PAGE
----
Judy Goddard: I make it a point to re-frame every failure as a lesson

Judy Goddard


Judy Goddard: As an entrepreneur...you never really ‘arrive’. Click To Tweet


Ideally, that isn’t the word you would want to use to describe how you feel about your 9-5, but it is a word I hear all too often. It is for this reason that I love meeting women like Judy Goddard. Her boldness and single-minded dedication to creating the life she wants to live is the stuff #MotherlandMoguls are made of.

The Johannesburg-based entrepreneur is the founder and director of Masiwela, co-owner, and director of On Pointe at Longpoint, and has most recently she became the director of The Rand Club.

What would you say was your biggest frustration when you started out as an entrepreneur?

Looking back I realise that I wanted to be at ‘the end’ before I did the work.  I had established a career in hospitality before I became an entrepreneur, but the corporate world has different markers of success.

I credit this uncomfortable start with helping me understand that the destination is the journey. As an entrepreneur there are always new targets to work toward, you never really ‘arrive’.

Masiwela’s continued success is a testament to the fact that you do not shy away from setting audacious goals.

Often people lose their momentum after they experience a few failures. How do maintain your contagious tenacity in spite of failure?

The key is to make sure that you learn to trust your own judgement. Failure happens to even the most competent people; you need to learn from every failure and keep track of the lessons.

It also helps that I am an optimist. I make it a point to re-frame every failure as a lesson. When I lose money in my business I refer to the loss as paying ‘school fees’, and I only ever pay it once. We dissect the failure as a team and keep track of the lessons learnt to help us make better decisions in the future.

What helped me quite a bit is that I have also become intentional about creating a strong positive process. This means I surround myself with people who genuinely want me to succeed. I also spend every second of my spare time learning new things that can help me lead better.

I love that you refer to yourself as an ‘Africaneer’ (African Entrepreneur), and I notice Masiwela steadily increasing its presence across the continent.

As a young company, what has been your strategy for breaking into the various African markets?

I am originally from Zimbabwe and at first, it was not easy to break into the South African market. In hindsight, being an outsider here was fantastic practice for my continental vision!

The biggest lesson for us has been to think laterally. Invest as much into gaining trust and forging relationships as you do into the technical parts of the business. This also means not shying away from collaborating, even if it’s just to get your name out. You will be amazed at how much you can get done with the right relationships.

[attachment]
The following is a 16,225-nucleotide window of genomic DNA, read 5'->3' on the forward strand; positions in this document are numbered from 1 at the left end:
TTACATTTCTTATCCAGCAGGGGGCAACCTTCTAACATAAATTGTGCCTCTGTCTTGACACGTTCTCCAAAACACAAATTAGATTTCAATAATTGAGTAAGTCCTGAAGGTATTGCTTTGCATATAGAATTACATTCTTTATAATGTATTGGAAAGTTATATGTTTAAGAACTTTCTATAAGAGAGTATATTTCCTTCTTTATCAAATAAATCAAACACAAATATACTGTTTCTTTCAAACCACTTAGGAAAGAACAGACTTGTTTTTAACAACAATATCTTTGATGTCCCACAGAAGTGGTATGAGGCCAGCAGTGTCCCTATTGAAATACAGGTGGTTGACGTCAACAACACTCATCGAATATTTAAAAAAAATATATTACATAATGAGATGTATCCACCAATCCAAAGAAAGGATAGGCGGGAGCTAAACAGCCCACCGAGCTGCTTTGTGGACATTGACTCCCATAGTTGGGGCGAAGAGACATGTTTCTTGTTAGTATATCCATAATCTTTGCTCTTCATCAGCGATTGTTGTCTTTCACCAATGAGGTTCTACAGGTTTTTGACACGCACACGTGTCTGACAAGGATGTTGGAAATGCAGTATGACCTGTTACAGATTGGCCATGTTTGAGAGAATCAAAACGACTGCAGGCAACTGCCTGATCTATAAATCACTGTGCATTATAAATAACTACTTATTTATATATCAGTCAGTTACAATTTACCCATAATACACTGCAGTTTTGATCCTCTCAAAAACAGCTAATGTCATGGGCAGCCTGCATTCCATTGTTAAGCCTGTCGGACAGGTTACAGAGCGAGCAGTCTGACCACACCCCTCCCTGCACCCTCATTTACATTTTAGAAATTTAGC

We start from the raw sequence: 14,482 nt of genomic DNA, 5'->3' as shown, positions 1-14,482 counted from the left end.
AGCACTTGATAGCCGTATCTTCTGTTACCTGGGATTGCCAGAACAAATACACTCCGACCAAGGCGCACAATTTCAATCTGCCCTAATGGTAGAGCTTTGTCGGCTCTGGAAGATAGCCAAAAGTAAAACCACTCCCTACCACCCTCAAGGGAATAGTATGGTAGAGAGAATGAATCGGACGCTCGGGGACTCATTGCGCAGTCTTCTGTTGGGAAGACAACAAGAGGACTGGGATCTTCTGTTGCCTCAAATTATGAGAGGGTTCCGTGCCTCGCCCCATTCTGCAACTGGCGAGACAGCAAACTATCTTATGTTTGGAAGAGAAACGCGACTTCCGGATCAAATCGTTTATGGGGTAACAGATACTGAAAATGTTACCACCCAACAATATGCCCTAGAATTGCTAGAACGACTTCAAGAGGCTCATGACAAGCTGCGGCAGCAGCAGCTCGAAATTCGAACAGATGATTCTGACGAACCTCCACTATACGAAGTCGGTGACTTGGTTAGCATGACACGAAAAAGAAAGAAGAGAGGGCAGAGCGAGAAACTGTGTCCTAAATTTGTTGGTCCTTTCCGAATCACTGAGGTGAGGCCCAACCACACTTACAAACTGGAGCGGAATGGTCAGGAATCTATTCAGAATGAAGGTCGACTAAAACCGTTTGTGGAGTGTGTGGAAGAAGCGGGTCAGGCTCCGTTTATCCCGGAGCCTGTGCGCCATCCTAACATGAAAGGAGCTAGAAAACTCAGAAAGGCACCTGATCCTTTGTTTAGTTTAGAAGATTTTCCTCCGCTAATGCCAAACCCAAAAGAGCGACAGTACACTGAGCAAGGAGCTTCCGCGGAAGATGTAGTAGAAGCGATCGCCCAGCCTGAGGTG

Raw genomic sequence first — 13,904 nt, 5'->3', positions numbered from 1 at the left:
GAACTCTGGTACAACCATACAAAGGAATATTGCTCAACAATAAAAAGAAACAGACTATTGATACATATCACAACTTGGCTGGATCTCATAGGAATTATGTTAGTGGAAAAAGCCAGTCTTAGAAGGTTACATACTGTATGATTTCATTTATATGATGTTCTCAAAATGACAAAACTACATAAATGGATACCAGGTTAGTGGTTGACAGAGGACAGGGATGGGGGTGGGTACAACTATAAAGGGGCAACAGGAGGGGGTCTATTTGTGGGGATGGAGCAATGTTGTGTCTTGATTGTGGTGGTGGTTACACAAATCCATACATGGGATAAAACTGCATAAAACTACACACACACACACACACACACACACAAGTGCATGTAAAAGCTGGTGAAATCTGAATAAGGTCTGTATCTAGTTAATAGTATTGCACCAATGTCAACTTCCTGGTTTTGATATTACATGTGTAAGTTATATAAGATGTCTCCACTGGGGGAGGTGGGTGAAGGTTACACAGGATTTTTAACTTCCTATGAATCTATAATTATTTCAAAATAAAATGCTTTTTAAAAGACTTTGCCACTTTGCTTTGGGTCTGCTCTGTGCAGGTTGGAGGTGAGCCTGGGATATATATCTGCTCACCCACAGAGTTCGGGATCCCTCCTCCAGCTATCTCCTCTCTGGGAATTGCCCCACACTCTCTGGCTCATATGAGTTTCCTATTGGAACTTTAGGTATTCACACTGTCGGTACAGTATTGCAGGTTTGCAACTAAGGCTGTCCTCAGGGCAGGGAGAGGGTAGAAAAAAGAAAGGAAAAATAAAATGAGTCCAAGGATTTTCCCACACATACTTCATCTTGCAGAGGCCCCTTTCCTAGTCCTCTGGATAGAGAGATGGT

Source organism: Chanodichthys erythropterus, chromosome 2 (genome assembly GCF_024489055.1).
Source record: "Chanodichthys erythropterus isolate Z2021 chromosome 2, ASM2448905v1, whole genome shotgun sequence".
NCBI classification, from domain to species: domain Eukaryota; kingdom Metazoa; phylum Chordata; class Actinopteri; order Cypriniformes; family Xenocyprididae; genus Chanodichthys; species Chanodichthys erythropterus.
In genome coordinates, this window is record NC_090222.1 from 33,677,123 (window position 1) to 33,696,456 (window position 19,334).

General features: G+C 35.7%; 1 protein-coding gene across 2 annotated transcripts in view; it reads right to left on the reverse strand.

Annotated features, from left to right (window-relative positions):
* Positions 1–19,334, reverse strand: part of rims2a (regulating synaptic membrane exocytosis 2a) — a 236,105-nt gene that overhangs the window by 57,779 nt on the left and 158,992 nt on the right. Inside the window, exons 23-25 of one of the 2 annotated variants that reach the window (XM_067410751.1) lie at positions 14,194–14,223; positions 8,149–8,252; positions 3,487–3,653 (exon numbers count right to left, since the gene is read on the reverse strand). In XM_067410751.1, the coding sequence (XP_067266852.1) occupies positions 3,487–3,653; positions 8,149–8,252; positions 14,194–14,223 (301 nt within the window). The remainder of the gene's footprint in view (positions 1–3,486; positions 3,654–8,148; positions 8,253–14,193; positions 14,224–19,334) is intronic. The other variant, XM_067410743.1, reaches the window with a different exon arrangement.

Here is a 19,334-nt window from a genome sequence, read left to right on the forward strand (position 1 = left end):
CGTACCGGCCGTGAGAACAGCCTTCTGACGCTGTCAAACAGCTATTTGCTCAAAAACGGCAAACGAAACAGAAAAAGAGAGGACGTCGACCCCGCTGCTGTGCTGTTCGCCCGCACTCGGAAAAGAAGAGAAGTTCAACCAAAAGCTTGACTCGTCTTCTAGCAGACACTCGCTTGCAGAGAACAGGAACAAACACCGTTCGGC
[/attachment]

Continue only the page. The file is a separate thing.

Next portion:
Don’t focus on the big wins. Consistent hard work is the key - Judy Goddard Click To Tweet

Secondly, and this is good advice in general, don’t focus on the big wins. Consistent hard work is the key. The small wins always add up and help you to create the big wins.

Judy action

Last year Masiwela took over management of the historic Rand Club in Johannesburg inner city. Not only is it in an older part of town, but the club itself has a complicated history.

What motivated you to take on the challenge?

As someone who studied and worked overseas, I understand the temptation to benchmark our cities against cities like New York and London. That said, young African entrepreneurs are in a unique position in that we must create the environment we want to operate in. We need to think long term to get this done. Personally, I have always wanted to live in New York, so I resolved to be part of creating the African version of New York in Johannesburg.

Judy Goddard: Young African entrepreneurs...must create the environment we want to operate in Click To Tweet

I took up the Rand Club because I realised how important and unique our role as young Africans is in writing Africa’s story. ‘History’ is currently being created and it is our role to help write a better history for our children to learn. The Rand Club has quite a negative colonial history, so it excites me to be able to change that narrative.

What has been the biggest leadership lesson running a business has taught you?

What distinguishes entrepreneurs is that they always need to be prepared to make a decision. The mistake I made early on was that I thought that this meant I had to make every single one. This slowed everyone down and I became a bottleneck for my company.

Entrepreneurs always need to be prepared to make a decision - Judy Goddard Click To Tweet

I have come to realise that as a leader of an organisation, leadership automatically involves becoming a coach, and empowering my team. When a member of my team asks me a question, I resist the urge to give them an answer. The goal is to get them to show initiative and to trust their judgement.

Instead, I ask them what they think they should do to fix the problem. Only give input on how you would handle it if the team member is totally off the mark. When you do, make sure you explain the reason behind why you would go in a different direction.

If you’d like to share your story with She Leads Africa, let us know more about you and your story here.

About Kudzanai Mutendadzamera

I write leadership advice to help you get out of your own way.
Occasionally, I'll share conversations I have with a few of my #wce's, in which we attempt to demystify the keys to success.

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